The mechanics of the system are very straightforward. Our subscription is firm-wide in all offices and uses IP recognition instead of passwords. The interface is very clean. Hein promptly acted on my early suggestion that the screen be enhanced to make it more obvious how to print a complete law review article. The result is ease of use for the end-user.

The speed of printing an article depends, I believe, on the hardware in use. We typically have HPSi level network printers with network printers. Quality of the resulting product can vary depending on the age of the material scanned. But our experience is that the copies are as least as good as a photocopy.

The cost of a yearly subscription may be a barrier for some law firms, but if there were a client-billing mechanism, it could be less expensive and definitely faster than interlibrary loan. I have also suggested that it would be a great enhancement to have a mechanism to enter multiple citations and send the request through for printing. I am not sure if there are any plans for “standalone” printing, but that would be a welcome enhancement as well.

Hein has been very receptive to my suggestions for additional materials. Here is an example. We no longer keep the official U.S. Reports. Instead we depend on the star-paged West Supreme Court Reporter. Since that set started its coverage of the U.S. Reports with volume 106, we have volumes 1 – 106 on the shelf. While its only about 15 feet, in an environment where every foot of shelf space is needed, having the U.S. Reports in facsimile format would be terrific. It is a prime candidate for Hein’s service, which is not intended to be limited to law reviews.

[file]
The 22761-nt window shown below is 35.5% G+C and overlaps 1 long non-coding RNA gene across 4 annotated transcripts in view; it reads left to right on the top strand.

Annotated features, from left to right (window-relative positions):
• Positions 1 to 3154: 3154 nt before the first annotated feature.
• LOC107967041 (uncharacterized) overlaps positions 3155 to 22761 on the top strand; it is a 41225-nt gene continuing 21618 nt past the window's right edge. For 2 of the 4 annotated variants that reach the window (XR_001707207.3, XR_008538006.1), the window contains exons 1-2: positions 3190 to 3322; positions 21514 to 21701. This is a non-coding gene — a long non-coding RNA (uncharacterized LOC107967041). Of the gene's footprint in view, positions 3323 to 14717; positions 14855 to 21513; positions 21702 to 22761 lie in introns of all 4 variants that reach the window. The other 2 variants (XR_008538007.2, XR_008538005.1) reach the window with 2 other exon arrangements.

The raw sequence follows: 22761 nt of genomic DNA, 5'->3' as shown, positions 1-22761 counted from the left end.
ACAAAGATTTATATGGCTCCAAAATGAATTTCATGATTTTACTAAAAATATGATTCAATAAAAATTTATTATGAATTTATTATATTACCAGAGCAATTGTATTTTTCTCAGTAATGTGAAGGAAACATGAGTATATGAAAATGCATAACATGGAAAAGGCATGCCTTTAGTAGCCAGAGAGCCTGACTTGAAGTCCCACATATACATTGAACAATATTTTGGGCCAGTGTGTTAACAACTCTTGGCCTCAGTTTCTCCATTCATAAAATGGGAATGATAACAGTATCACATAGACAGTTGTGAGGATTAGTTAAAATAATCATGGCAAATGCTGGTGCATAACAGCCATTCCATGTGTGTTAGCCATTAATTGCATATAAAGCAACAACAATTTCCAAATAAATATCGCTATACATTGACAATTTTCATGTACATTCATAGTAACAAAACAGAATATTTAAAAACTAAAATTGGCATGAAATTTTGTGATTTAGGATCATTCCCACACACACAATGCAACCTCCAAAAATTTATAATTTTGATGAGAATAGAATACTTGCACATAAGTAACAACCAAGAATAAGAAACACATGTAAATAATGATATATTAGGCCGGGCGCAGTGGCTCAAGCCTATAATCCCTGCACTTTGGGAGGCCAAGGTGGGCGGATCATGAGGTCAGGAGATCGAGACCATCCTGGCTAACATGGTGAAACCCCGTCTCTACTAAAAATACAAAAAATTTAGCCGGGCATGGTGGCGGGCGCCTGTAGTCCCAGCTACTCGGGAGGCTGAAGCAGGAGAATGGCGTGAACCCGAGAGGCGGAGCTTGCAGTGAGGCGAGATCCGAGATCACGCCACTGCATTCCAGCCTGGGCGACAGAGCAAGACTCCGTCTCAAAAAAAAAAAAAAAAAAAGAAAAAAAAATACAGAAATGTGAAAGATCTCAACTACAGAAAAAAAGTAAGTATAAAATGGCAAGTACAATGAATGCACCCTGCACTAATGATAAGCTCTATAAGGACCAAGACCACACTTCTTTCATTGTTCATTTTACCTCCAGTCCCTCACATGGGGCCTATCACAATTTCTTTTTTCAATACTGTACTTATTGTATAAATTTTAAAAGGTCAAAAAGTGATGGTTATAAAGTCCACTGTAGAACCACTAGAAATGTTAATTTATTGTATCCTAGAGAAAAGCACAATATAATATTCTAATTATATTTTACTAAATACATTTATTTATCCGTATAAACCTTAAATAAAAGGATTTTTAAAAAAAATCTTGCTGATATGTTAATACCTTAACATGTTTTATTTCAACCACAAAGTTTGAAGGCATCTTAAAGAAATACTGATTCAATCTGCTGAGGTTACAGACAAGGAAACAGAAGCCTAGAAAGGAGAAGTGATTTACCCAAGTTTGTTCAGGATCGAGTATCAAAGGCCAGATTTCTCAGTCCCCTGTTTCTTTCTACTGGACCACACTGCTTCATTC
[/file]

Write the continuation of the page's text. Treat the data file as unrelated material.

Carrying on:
The searching capability of Hein-on-Line is somewhat limited, but there are plans for full Boolean searching at some point. Even so, we typically are working with a known citation, and this service beats interlibrary loan hands down. Enhanced searching for the older body of law reviews would be a very welcome development, especially to those of us who know the difficulty of using the Index to Legal Periodicals for those early years.

How commonplace this product is fast becoming was brought home to me this summer. One of our summer associates asked for a copy of a law review we do not have. When told it would have to be borrowed on interlibrary loan, he emailed us back to say that he had gotten it from Hein-on-Line. He didn’t think twice about whether we subscribed or not. But from his desktop terminal he logged on, IP recognition got him to the site, and he got what he needed. Nothing works like success.

I believe Hein’s product very much deserves the awards and accolades it has received. We are counting on its continued development and success here at Arnold & Porter.

[1] We have a flat-rate contract with Westlaw so the cost of printing a law review article was not a factor.